United States District Court, E.D. Kentucky, Central Division, Lexington
OPINION & ORDER
KAREN K. CALDWELL, Chief Judge.
This matter is before the Court on the Motion for Summary Judgment filed by Defendants, Mark S. Riggsbee and Task Force Tips, Inc. (collectively, "Defendants"), pursuant to Federal Rule of Civil Procedure 56(a), seeking dismissal of the claims of the Plaintiffs, Ronald Mills and Malinda Mills (collectively, "Plaintiffs") [DE #49]. Also pending before the Court are: Defendants' motion for partial summary judgment dismissing Plaintiffs' failure to warn claim and finding that Plaintiff, Ronald Mills, was negligent as a matter of law [DE #48]; Defendants' motion in limine to exclude any evidence or reference that the Defendants' advertised and promoted the BlitzFire Monitor as eliminating water hammer [DE #73]; and Defendants' motion in limine to preclude Berea firefighters from offering opinions as to causation at trial [DE #86]. These motions are fully briefed and are ripe for review.
I. FACTUAL BACKGROUND
Defendant Task Force Tips is the manufacturer, producer and/or seller of various firefighting equipment, including a device known as the BlitzFire Monitor fire hose water regulator. The BlitzFire Monitor is a device that sits on the ground and is attached to the end of a fire department fire hose and allows firefighters to fight fires without hand-holding the fire hose. Part of the monitor's design includes an automatic shut-off system.
Plaintiffs contend that Plaintiff Ronald Mills, a firefighter for the City of Berea, was injured on October 13, 2011, when he attended a sales demonstration of the BlitzFire Monitor performed at the Berea Fire Department by Defendant Mark Riggsbee. For purposes of the demonstration, the monitor was attached to a 100-foot 2 ½" fire hose. The fire hose was then attached to a Berea Fire Department pumper truck. Mills was the engineer positioned on the pumper truck. During the demonstration, the fire hose came loose from the pumper truck, knocking Mills off his feet and causing him injury.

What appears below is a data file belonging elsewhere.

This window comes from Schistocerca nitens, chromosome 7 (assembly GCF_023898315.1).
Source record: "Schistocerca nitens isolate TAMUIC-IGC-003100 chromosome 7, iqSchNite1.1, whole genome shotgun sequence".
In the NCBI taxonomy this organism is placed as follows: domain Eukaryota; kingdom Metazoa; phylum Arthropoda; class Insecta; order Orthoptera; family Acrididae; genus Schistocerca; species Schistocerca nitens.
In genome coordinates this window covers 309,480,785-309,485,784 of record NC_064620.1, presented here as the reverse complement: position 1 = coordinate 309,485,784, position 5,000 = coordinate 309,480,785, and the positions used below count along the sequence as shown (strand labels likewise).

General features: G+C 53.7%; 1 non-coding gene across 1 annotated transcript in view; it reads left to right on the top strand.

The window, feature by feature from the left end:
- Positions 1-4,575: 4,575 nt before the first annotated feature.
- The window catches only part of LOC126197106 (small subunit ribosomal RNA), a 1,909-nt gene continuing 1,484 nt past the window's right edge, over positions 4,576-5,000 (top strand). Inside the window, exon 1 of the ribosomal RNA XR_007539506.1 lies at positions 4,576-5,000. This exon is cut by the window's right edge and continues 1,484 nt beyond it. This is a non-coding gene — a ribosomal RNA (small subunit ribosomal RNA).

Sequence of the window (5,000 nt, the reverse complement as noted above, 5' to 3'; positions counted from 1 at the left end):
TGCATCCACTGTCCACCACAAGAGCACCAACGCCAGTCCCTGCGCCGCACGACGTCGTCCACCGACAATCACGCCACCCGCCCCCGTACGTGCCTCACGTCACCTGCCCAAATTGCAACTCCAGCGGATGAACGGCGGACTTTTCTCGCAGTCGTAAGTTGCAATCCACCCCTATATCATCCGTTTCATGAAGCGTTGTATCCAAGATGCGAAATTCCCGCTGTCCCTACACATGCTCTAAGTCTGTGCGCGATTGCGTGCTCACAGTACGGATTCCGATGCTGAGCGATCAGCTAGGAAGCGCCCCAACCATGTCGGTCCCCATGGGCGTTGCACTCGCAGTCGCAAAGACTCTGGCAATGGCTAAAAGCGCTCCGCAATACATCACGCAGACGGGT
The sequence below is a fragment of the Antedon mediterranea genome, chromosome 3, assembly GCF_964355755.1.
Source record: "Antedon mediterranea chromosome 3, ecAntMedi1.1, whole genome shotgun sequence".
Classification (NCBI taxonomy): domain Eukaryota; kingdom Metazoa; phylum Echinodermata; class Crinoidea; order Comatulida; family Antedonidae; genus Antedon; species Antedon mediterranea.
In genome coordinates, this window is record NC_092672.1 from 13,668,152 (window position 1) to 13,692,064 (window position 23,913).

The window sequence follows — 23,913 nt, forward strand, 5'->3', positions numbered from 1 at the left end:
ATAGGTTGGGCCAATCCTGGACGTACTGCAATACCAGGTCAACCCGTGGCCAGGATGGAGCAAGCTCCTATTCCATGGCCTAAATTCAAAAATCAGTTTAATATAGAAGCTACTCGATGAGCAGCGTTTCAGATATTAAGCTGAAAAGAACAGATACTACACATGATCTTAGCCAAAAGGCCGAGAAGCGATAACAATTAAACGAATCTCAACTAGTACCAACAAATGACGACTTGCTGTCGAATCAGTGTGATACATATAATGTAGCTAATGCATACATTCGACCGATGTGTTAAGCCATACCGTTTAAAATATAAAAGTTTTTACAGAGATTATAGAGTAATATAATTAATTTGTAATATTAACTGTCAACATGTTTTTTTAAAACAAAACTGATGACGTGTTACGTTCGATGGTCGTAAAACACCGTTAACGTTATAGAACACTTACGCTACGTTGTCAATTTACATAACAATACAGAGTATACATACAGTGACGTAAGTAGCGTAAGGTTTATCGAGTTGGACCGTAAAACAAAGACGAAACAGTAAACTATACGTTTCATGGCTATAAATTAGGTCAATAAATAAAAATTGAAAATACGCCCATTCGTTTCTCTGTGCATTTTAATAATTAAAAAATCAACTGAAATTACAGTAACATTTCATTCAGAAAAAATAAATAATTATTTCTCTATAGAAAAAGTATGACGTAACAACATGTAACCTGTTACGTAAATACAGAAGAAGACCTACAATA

Plaintiffs claim that the fire hose detached from the truck because of "water hammer, " a condition that the monitor was supposed to eliminate. "Water hammer" occurs from the back flow of water when a fire hose is shut off too quickly, causing a build-up of pressure. According to Plaintiffs, during the demonstration, Riggsbee struck the monitor on the asphalt, shutting off the water stream from the hose. Plaintiffs claim that this caused water hammer to occur. Mills testified that he observed water hammer after Riggsbee shut off the monitor the first time and he thought it was going to cause someone to get hurt. Accordingly (and without telling anyone, including Riggsbee, what he had seen or what he was going to do), he moved from the rear of the pumper truck to the side and put his hand on the discharge valve to shut the water off. While Mills was at the rear of the pumper truck, Riggsbee kicked the monitor, making it shut off a second time. Plaintiffs claim that this created a second water hammer. According to Plaintiffs, the force from the water hammer caused the hose to tear apart from its coupling, blow out of the coupling at the pump panel and knock Mills off his feet, causing him injury.
Defendants deny that water hammer occurred and instead claim that the accident was caused by a faulty fire hose. The hose used in the demonstration was owned and maintained by the Berea Fire Department, not Defendants. Defendants also fault Mills for opting to attach the fire hose to the side panel of the pumper truck, which was in close proximity to the water pressure gauges and shutoff valve, rather than the rear of the pumper truck, which would have been out of harm's way. Defendants also argue that Mills testified that he was fully aware of water hammer prior to the demonstration and, further, that a fire hose can come loose if it water hammers. Defendants also criticize Mills' failure to tell anyone that he had allegedly seen water hammer occur and that he was going to move to the discharge valve to shut off the water.